By Martin M. Barillas
Editor’s note. This is excerpted from a post that appeared at LifeSiteNews and is reposted with permission.
WASHINGTON, D.C. — Last week President Donald Trump recounted for Christian supporters his pro-life achievements but cautioned that the political landscape is “fragile” and could change abruptly if the “wrong person” is elected president in 2020.
On Wednesday, President Trump kicked off the four days of the Faith & Freedom Coalition Road to Majority Conference in Washington, D.C., telling the mostly evangelical Christian audience, “We’ve done things that are so good and so righteous and also so fragile,” and warned, “The wrong person in office, in this office right here, can change it very quickly.”
Addressing the Coalition’s policy conference for the second time as president, Trump praised it as the biggest grassroots organization among people of faith. Trump said that when he ran for the presidency in 2016, “Americans of faith were under assault. But the shameful attempt to suppress religious believers ended the day I took the oath of office.”
Trump spoke about the successes of his administration in naming more than 140 federal judges and two Supreme Court justices. Touting advances in job creation, defending religious freedom, and criminal justice reform, Trump warned, “This could all change very quickly.”
In an apparent appeal for increased turnout at the polls by Christians, he said, “We have done things that nobody would have thought possible. We have done things that are so good and so righteous but so, so fragile. But the wrong person in office … could change it very quickly.”
Trump said of his administration, “We’re building a society that values the limitless potential of every person. And we’re strengthening the bonds that tie us together in the wondrous tapestry of creation.”
Calling on a pro-life advocate he hosted around the time of the March for Life, Trump thanked Katie Shaw of Indiana for her presence at the conference.
“We had a great meeting — right? — in the Oval Office. Thank you, Katie. You look well, really well. Thank you very much. Thank you. So nice. She was in the Oval Office and really made a great impression on everybody.”
Trump said of Shaw, “She was born with Down syndrome and now works at a local store, does a fantastic job; volunteers in her community; and has testified before lawmakers. As Katie said, ‘It’s a wonderful life. I’ve made the world a better place.’ And, Katie, yes, you have. You have.”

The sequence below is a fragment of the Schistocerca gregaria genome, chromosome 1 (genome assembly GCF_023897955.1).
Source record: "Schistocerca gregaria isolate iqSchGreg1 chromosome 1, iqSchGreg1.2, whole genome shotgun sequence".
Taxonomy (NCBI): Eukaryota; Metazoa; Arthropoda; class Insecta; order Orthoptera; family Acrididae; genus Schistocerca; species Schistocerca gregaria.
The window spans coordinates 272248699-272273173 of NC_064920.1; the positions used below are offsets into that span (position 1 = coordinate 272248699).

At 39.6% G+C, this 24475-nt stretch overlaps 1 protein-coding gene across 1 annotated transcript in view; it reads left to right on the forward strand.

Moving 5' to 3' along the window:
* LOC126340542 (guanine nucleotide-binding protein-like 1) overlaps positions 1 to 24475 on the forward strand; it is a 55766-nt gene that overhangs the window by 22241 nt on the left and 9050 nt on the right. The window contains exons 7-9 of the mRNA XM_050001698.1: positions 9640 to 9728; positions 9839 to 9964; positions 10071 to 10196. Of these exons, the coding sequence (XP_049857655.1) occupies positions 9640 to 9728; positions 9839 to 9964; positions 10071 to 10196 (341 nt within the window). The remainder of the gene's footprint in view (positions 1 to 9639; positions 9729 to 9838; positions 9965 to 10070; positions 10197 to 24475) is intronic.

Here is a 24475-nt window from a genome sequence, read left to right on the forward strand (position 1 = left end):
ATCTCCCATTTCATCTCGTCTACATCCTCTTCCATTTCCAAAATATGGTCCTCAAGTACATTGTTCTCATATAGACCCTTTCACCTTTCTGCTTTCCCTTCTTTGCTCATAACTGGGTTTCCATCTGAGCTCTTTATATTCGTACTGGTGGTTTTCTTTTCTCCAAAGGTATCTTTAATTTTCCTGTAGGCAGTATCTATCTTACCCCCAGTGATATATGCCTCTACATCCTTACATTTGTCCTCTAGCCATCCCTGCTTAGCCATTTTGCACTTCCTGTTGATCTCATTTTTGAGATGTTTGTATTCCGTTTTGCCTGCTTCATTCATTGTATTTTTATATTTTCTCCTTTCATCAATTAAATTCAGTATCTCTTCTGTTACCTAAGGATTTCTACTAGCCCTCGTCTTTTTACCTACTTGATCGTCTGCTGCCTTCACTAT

To the applause of the audience, Trump said, “Our nation is uplifted by incredible Americans like Katie who fight for the dignity of all humanity. My administration has also taken historic action to protect Americans’ rights enshrined in the Constitution.”
Pointing out the risks facing voters in the 2020 election, Trump added, “Democrats are determined to pack the courts with radical-left judges who will impose their own far-left views on the American people. That is why I will soon appoint my 145th judge to interpret the Constitution as written.”
Trump’s recognition of Shaw was especially poignant because of radical pro-abortion laws approved in several states, including New York, that allow abortion until delivery for nearly any reason, including a diagnosis of Down syndrome. A 2012 medical study showed that at least 67 percent of unborn babies diagnosed with Down syndrome are aborted.
Ralph Reed, head of the Faith & Freedom Coalition, warmed up the conference before Trump’s speech to say the president’s job approval rating is at 83 percent among evangelical Christians in the U.S. and is the “highest ever recorded.”
Reed, a leader among conservative Christians for decades, said, “We have had some great leaders. There has never been anyone who has defended us and fought for us, who we have loved more than Donald J. Trump” despite a hostile media. He added that Christians support “this good man” because “we have seen his heart and he is everything he promised he would be and more.